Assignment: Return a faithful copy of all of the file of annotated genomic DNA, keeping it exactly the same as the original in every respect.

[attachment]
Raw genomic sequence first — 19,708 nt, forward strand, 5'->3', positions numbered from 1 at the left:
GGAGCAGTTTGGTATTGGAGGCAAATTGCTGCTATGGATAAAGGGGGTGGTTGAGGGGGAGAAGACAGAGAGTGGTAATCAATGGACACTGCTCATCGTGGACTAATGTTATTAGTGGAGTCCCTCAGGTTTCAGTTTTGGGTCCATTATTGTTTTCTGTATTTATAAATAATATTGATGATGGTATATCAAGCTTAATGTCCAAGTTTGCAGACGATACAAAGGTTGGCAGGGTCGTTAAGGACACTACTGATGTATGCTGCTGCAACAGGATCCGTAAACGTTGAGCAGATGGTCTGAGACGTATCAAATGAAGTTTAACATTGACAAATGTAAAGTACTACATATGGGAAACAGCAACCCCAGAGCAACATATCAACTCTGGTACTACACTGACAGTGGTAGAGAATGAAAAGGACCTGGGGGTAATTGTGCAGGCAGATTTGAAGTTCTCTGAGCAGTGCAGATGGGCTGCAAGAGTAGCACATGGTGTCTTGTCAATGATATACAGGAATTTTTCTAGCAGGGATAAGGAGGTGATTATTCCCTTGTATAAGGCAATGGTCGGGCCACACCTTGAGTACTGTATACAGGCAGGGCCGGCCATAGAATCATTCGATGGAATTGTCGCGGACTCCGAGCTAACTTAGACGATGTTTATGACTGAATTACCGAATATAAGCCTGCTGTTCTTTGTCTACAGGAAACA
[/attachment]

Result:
Raw genomic sequence first — 19,708 nt, forward strand, 5'->3', positions numbered from 1 at the left:
GGAGCAGTTTGGTATTGGAGGCAAATTGCTGCTATGGATAAAGGGGGTGGTTGAGGGGGAGAAGACAGAGAGTGGTAATCAATGGACACTGCTCATCGTGGACTAATGTTATTAGTGGAGTCCCTCAGGTTTCAGTTTTGGGTCCATTATTGTTTTCTGTATTTATAAATAATATTGATGATGGTATATCAAGCTTAATGTCCAAGTTTGCAGACGATACAAAGGTTGGCAGGGTCGTTAAGGACACTACTGATGTATGCTGCTGCAACAGGATCCGTAAACGTTGAGCAGATGGTCTGAGACGTATCAAATGAAGTTTAACATTGACAAATGTAAAGTACTACATATGGGAAACAGCAACCCCAGAGCAACATATCAACTCTGGTACTACACTGACAGTGGTAGAGAATGAAAAGGACCTGGGGGTAATTGTGCAGGCAGATTTGAAGTTCTCTGAGCAGTGCAGATGGGCTGCAAGAGTAGCACATGGTGTCTTGTCAATGATATACAGGAATTTTTCTAGCAGGGATAAGGAGGTGATTATTCCCTTGTATAAGGCAATGGTCGGGCCACACCTTGAGTACTGTATACAGGCAGGGCCGGCCATAGAATCATTCGATGGAATTGTCGCGGACTCCGAGCTAACTTAGACGATGTTTATGACTGAATTACCGAATATAAGCCTGCTGTTCTTTGTCTACAGGAAACA